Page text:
METEOROLOGIST Gary Benjamin said he and his colleagues got it right in predicting a potential storm was to hit Trinidad and Tobago and luckily the wind speeds did not increase as it passed the country, causing heavy rains and winds.
Speaking with Newsday on Wednesday after the potential tropical cyclone two (PTC2) spared TT, Benjamin said the forecast was a prediction. And with a prediction of up to 90 per cent chance the disturbance would become a storm, putting the country on alert was the right thing to do.
Benjamin was responding to claims that he and his colleagues were wrong after days of warning by government officials to prepare for a possible storm which turned out to be rain in some areas and slight winds with minimal damage across the islands.
“We had no choice! We had to put the areas where it would pass on tropical storm warning, because you would appreciate if it does develop and it’s touch-and-go to develop, that we have to get the country ready ,and we would not have been ready and that would have been very bad.”
He added that the PTC2 appeared to be developing into a storm, so the US National Hurricane Center had sent planes into the centre of it for monitoring. He said there was no enclosed isobaric area within the PTC2 ,which is needed for it to be considered a depression or a storm. He said the PTC2 also needed to come down to surface level to develop into a depression, then a storm, but that did not happen.
“So for the strong tropical wave, they were seeing high tendencies to do that ,but that never materialised and it was moving very quickly. So if it had settled a little bit and had the chance to ramp up a little bit and cause the circulation to come down to the ground (it would have developed into a storm).
"Even if it wasn’t a cyclone, the weather associated with the tropical wave was very strong. While it was a potential tropical cyclone it remained a strong wave, and therefore the weather developed along certain areas along the wave.”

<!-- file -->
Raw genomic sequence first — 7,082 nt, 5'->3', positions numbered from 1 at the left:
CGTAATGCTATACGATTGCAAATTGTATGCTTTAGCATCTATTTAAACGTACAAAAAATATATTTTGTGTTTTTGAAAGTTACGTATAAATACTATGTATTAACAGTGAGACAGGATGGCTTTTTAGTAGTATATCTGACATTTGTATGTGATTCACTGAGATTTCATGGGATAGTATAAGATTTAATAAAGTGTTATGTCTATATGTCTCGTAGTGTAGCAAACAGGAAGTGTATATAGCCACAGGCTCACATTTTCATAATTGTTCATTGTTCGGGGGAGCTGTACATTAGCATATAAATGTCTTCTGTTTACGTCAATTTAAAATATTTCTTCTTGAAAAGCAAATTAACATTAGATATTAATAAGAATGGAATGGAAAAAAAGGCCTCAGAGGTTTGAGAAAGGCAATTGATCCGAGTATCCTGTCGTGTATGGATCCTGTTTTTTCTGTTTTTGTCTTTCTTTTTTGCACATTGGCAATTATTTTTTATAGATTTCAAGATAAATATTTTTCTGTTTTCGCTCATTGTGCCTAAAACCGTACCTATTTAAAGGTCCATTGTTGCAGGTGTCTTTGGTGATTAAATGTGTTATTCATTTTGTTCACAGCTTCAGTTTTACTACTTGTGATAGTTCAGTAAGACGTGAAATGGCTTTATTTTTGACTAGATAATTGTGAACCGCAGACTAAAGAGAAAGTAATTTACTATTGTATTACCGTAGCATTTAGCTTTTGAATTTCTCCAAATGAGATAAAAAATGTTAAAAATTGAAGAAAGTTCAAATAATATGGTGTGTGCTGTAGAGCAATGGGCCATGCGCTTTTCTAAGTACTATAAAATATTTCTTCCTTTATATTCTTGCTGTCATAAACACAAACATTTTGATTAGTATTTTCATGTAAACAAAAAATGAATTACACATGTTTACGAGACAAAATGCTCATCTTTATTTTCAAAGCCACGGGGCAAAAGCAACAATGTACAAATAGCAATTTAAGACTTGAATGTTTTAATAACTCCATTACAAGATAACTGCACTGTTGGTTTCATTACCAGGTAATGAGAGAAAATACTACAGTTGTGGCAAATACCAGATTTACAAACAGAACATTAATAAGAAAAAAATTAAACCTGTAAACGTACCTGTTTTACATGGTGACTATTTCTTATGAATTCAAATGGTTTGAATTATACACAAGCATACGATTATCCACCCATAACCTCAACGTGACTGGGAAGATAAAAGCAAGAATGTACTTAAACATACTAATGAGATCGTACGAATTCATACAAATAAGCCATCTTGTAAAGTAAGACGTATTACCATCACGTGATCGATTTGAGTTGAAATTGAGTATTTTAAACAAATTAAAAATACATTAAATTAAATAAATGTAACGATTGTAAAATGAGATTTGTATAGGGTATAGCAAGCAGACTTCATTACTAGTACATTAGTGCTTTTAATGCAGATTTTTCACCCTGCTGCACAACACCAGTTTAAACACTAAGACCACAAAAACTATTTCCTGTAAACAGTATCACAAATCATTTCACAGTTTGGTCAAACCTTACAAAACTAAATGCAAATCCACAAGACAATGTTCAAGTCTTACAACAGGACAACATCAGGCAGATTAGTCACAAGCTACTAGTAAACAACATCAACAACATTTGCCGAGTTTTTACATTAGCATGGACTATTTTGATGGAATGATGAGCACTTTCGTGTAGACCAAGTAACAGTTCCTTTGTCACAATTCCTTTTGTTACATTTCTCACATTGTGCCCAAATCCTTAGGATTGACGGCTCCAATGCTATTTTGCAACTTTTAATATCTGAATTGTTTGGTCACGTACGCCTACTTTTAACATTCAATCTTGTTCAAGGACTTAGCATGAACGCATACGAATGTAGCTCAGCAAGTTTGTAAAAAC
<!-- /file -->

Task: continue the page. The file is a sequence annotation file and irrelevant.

He added that the weather developed north of TT with Grenada experiencing the brunt of it with strong winds and rain.
As at 5 pm on Wednesday the PTC2 was speeding towards Aruba, Bonaire, and Curacao. Heavy rain was expected in northern Venezuela and north-east Colombia on Thursday and is expected to reach Nicaragua and Costa Rica by Friday.
The National Hurricane Center tweeted that hurricane conditions were possible within the hurricane watch area along the Caribbean coast of Nicaragua by late Friday, with storm conditions by Friday afternoon.
“We were spared the brunt. Trinidad and, to a lesser extent, Tobago was spared the brunt of the stormy activity, and, therefore people are saying we (meteorologists) were incorrect. But, in fact, we were correct, because the PTC2, and the potential area the cycle would develop, actually passed in the area where the tropical storm warning was put out for.”
The storm warning was put out for TT, Grenada and its dependants on Monday. Benjamin said the wind speeds did not increase when the PTC2 passed over Trinidad and to some extent Tobago, but increased as it neared Grenada. Grenada recorded storm-like wind speeds of 118 km/h on Tuesday, with speeds reaching 60km/h on Wednesday.
Storm warnings for both countries were lifted by Wednesday.